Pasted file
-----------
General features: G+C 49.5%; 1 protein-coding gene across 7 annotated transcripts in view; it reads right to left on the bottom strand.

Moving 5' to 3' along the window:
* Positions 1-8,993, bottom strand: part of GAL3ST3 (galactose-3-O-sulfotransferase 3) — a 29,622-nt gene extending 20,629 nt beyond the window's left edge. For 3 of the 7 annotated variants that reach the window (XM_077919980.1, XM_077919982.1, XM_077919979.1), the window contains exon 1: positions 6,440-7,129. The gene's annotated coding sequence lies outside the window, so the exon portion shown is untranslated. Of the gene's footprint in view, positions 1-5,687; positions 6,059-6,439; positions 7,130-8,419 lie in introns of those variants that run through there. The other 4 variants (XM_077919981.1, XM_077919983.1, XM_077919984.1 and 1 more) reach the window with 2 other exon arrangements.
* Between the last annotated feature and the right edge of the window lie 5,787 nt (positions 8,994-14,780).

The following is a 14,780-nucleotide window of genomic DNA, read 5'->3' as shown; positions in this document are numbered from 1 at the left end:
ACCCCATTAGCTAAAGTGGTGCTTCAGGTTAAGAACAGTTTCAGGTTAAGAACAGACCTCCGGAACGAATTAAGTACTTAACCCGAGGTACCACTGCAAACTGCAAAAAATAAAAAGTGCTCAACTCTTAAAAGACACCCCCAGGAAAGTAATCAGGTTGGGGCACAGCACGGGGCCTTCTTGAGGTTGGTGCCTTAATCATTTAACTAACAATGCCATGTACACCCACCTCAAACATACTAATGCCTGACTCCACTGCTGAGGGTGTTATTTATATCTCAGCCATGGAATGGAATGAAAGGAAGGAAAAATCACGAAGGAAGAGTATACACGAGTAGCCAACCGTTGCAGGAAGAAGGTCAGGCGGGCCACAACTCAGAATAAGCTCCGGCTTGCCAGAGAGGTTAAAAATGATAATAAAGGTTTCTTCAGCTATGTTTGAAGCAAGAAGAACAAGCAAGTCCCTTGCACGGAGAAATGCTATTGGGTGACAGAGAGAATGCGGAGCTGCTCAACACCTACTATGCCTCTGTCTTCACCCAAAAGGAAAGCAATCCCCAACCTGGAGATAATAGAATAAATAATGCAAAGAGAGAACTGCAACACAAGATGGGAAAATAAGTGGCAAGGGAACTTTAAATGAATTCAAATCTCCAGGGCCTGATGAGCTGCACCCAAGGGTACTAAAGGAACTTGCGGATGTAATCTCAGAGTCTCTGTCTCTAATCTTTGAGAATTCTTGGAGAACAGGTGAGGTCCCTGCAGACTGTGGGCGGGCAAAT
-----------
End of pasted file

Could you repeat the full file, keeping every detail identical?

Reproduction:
General features: G+C 49.5%; 1 protein-coding gene across 7 annotated transcripts in view; it reads right to left on the bottom strand.

Moving 5' to 3' along the window:
* Positions 1-8,993, bottom strand: part of GAL3ST3 (galactose-3-O-sulfotransferase 3) — a 29,622-nt gene extending 20,629 nt beyond the window's left edge. For 3 of the 7 annotated variants that reach the window (XM_077919980.1, XM_077919982.1, XM_077919979.1), the window contains exon 1: positions 6,440-7,129. The gene's annotated coding sequence lies outside the window, so the exon portion shown is untranslated. Of the gene's footprint in view, positions 1-5,687; positions 6,059-6,439; positions 7,130-8,419 lie in introns of those variants that run through there. The other 4 variants (XM_077919981.1, XM_077919983.1, XM_077919984.1 and 1 more) reach the window with 2 other exon arrangements.
* Between the last annotated feature and the right edge of the window lie 5,787 nt (positions 8,994-14,780).

The following is a 14,780-nucleotide window of genomic DNA, read 5'->3' as shown; positions in this document are numbered from 1 at the left end:
ACCCCATTAGCTAAAGTGGTGCTTCAGGTTAAGAACAGTTTCAGGTTAAGAACAGACCTCCGGAACGAATTAAGTACTTAACCCGAGGTACCACTGCAAACTGCAAAAAATAAAAAGTGCTCAACTCTTAAAAGACACCCCCAGGAAAGTAATCAGGTTGGGGCACAGCACGGGGCCTTCTTGAGGTTGGTGCCTTAATCATTTAACTAACAATGCCATGTACACCCACCTCAAACATACTAATGCCTGACTCCACTGCTGAGGGTGTTATTTATATCTCAGCCATGGAATGGAATGAAAGGAAGGAAAAATCACGAAGGAAGAGTATACACGAGTAGCCAACCGTTGCAGGAAGAAGGTCAGGCGGGCCACAACTCAGAATAAGCTCCGGCTTGCCAGAGAGGTTAAAAATGATAATAAAGGTTTCTTCAGCTATGTTTGAAGCAAGAAGAACAAGCAAGTCCCTTGCACGGAGAAATGCTATTGGGTGACAGAGAGAATGCGGAGCTGCTCAACACCTACTATGCCTCTGTCTTCACCCAAAAGGAAAGCAATCCCCAACCTGGAGATAATAGAATAAATAATGCAAAGAGAGAACTGCAACACAAGATGGGAAAATAAGTGGCAAGGGAACTTTAAATGAATTCAAATCTCCAGGGCCTGATGAGCTGCACCCAAGGGTACTAAAGGAACTTGCGGATGTAATCTCAGAGTCTCTGTCTCTAATCTTTGAGAATTCTTGGAGAACAGGTGAGGTCCCTGCAGACTGTGGGCGGGCAAAT